Workstream analytics reveals how collaborative processes are being executed, so analysts can identify where these tools are thriving or struggling. But understanding collaborative behavior is only useful when combined with techniques that successfully change behavior. Turning peer pressure in favor of collaboration, and participation into a game with winners and awards, are emerging as ways to successfully encourage employees to use collaboration tools.
Consider EMC Corp.: Its enterprise social network had grown to 240,000 users, but customers, employees and partners were not using the network as much as hoped. EMC implemented a
program where employees win points for completing tasks, answering questions or doing other work on its social network. Employees receive awards and social recognition for their expertise. The result: a 21 percent increase in total activity.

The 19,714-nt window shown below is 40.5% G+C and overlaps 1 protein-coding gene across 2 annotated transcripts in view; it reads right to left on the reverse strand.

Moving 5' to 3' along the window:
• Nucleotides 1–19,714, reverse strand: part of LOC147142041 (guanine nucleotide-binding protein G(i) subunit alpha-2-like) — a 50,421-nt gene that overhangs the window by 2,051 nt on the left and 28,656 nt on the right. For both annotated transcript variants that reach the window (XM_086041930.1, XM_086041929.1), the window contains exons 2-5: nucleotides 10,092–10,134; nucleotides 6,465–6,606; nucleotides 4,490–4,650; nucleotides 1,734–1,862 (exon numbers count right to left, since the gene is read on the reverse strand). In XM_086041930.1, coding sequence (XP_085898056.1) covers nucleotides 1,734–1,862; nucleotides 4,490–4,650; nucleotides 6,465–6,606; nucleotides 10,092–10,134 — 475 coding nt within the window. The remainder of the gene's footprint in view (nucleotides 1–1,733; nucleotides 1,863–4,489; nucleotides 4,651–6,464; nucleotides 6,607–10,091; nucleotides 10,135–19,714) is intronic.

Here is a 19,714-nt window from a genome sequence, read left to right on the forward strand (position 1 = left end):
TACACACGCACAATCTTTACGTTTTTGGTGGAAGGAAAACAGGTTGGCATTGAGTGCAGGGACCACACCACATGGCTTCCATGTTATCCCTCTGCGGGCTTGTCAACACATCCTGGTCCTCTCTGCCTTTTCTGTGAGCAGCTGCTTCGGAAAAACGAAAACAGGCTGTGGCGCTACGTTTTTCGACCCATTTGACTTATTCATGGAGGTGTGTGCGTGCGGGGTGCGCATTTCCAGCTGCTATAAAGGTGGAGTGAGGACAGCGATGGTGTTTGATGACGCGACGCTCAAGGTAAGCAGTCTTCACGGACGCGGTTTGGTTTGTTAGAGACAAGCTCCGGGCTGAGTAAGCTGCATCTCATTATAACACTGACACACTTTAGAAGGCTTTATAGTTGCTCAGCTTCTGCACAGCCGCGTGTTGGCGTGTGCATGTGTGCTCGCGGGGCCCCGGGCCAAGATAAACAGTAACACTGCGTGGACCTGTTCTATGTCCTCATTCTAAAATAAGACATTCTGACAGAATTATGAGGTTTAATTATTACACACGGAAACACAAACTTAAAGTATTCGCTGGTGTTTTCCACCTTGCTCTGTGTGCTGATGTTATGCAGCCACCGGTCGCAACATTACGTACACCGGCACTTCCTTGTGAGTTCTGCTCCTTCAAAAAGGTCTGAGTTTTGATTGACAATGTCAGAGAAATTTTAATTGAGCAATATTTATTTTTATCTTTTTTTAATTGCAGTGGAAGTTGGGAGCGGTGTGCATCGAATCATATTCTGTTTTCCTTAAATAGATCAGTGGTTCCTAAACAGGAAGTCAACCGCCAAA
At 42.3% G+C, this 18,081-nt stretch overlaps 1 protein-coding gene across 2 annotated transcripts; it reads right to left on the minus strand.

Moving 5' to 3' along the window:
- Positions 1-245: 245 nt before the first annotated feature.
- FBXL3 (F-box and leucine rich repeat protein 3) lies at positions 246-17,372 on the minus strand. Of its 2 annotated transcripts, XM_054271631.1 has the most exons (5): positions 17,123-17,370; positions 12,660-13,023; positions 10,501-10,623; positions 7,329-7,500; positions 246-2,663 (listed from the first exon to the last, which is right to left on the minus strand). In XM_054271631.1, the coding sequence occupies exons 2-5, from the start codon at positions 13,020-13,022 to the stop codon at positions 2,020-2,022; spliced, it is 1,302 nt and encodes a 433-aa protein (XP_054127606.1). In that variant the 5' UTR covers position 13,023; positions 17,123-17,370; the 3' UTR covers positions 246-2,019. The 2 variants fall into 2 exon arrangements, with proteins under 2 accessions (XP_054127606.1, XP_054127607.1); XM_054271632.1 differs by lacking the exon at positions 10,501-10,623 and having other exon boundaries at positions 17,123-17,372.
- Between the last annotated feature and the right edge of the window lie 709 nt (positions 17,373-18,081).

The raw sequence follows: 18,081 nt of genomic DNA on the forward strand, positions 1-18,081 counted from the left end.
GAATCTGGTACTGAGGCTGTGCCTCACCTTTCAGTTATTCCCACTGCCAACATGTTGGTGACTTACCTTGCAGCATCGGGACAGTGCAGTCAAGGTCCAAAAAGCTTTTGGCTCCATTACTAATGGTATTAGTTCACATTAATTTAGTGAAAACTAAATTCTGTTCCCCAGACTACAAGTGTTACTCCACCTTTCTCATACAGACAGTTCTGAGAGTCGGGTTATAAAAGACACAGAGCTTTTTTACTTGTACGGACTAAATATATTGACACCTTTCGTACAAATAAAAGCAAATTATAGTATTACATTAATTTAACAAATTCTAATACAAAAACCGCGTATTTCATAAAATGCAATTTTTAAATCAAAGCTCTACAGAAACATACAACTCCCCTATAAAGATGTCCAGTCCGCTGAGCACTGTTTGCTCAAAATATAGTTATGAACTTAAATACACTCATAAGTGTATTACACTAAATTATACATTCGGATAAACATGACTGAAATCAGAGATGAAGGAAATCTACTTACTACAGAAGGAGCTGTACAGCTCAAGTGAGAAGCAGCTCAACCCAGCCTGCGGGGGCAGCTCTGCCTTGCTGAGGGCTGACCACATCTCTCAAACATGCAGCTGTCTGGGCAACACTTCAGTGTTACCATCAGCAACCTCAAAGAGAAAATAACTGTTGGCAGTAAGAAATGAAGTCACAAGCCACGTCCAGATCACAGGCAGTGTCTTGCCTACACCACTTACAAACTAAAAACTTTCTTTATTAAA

Rethink the universe of talent
New technologies do more than accelerate old ways of doing things; they make new ways of doing things possible. Over time, collaborative technologies will create new ways of sourcing and using talent. People tend to be regarded as the assets of a department or local group. But collaboration technologies open up the possibility of applying expertise wherever needed.
Crowdsourcing and the social web already enable firms to hand off simple, well-defined tasks to workers outside the enterprise. Twitter Inc. sources thousands of Amazon.com Inc.’s Mechanical Turk users from around the world on a pay-per-task basis to improve how it targets advertising based on trending hash tags.
In the future, these same concepts and technologies will be applied to more kinds of knowledge work. For example, an automotive engineer in Germany who needs help creating engineering drawings could post a request in a company’s internal community site. A retired engineer in Michigan or a young engineer in Europe could offer to help, and receive not just pay but a reputation-enhancing public review for completing the job well. Mechanisms like these can help companies plug skill gaps and enable unemployed or retired professionals to contribute their talents.